Tuesday, August 23, 2011

CITES - Better Still

Dr. Sidney Holt is ASOC's representative at meetings of the International Whaling Commission (IWC) and has decades of IWC experience. The following guest blog by Dr. Holt provides further information on the topic of transparency in international meetings. 

My good friend Peter Puerschel, who has been attending the CITES Standing Committee meeting in Geneva about which I wrote, ‘observing’ on behalf of IFAW, has clarified and put me right on a few things. Peter is always meticulous and prompt.

Norway changed its vote to favouring transparency, on a Point of Order, saying its delegate had not understood what was going on. That reminded me of an occasion long ago when I was attending a huge conference in FAO in Rome, when the delegate for Ecuador stood up, waving his arms at the interpreters all in their little boxes, shouting “When I say ‘no’, I mean ‘yes’ ”. Pandemonium! Two hours of procedural debate. Changing your mind publicly is a no-no in inter-governmental discourse and getting permission to do so normally requires itself a two-thirds majority vote. The delegate of Ecuador could, and did, try to blame the interpreters, but Norwegian diplomats – and even Norwegians generally - usually speak English better than most Brits. That excuse won’t wash this time.

Anyway the revised CITES vote was more than satisfactory. Only two others now favoured the Kuwaiti move – Dominica and Botswana (A real pity about Dominica; they have been quite good in the IWC lately). The Latin Americans who had supported Kuwait – Colombia and Costa Rica - abstained this time, along with three others including Japan. Roll call was 3:8 and the NGO observers were allowed back inside.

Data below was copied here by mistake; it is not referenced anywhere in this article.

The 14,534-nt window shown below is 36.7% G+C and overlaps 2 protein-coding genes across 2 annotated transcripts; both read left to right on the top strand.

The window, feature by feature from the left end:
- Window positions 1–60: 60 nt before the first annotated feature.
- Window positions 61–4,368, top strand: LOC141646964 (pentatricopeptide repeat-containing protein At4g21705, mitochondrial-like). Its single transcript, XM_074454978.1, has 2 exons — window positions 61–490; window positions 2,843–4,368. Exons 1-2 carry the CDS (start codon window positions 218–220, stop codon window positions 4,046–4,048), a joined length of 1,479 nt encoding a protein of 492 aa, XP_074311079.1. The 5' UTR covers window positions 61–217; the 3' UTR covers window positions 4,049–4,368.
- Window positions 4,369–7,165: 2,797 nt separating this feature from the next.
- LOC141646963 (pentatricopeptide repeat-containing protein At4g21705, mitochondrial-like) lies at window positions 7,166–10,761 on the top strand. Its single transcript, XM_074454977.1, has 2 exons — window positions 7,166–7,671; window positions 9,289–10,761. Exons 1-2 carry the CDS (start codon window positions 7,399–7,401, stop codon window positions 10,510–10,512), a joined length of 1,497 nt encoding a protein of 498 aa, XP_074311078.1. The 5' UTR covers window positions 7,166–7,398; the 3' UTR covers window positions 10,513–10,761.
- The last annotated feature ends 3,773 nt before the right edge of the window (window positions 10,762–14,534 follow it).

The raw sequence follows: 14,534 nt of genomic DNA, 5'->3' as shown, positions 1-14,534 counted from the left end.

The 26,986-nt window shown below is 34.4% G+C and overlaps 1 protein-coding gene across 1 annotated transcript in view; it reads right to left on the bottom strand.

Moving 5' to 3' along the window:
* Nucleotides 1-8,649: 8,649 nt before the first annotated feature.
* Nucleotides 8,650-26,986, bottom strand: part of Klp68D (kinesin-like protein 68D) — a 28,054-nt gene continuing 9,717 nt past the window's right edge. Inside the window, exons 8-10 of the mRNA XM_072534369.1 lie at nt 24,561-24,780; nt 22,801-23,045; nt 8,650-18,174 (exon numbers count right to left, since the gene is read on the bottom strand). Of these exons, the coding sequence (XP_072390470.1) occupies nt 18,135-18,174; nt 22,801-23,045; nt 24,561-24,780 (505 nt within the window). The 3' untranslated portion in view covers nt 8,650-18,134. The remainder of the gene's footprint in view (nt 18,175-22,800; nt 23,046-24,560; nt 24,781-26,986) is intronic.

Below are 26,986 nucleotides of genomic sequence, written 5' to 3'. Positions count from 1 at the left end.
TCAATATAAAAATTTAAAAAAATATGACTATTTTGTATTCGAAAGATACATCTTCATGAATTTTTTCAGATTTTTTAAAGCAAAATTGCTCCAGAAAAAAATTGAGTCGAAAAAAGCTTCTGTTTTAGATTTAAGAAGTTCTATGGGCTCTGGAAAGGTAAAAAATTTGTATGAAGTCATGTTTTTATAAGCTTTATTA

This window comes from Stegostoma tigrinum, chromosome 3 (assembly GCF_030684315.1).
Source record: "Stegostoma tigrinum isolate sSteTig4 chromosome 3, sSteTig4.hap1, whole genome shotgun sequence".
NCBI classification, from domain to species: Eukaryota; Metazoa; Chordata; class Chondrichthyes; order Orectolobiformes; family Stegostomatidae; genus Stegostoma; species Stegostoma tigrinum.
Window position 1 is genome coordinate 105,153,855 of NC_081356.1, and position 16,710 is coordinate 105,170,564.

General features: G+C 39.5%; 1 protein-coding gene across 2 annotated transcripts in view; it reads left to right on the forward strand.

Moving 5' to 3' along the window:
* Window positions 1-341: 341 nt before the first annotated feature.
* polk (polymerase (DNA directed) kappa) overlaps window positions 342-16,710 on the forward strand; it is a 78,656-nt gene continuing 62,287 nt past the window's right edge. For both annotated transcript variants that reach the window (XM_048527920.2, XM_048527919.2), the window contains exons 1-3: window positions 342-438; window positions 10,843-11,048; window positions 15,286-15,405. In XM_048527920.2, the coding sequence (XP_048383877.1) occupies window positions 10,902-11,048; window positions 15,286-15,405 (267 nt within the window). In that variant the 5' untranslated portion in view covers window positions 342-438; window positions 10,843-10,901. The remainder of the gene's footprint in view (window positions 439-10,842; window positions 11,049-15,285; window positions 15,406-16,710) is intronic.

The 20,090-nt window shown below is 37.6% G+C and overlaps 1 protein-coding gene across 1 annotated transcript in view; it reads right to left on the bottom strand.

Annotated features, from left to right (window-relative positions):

Peter clarified that the membership of the Standing Committee is 15 and they represent regional blocs, but delegates from many other Parties to CITES were attending, without votes.

This matter of transparency will be a major item at next year’s meeting of the IWC. Action on a UK proposal strongly supporting more transparency, presented in Jersey last July, was postponed in order to break a deadlock over the perhaps more pressing matter of stopping the corruption arising from some countries paying their IWC dues in bundles of cash or cheques drawn on private bank accounts. We all know what will be Japan’s position on transparency – it is even opposed to translucency - but it will be interesting to see what Colombia and Costa Rica do. Will they break from the Buenos Aires Group (BAG) consensus in favour of transparency?

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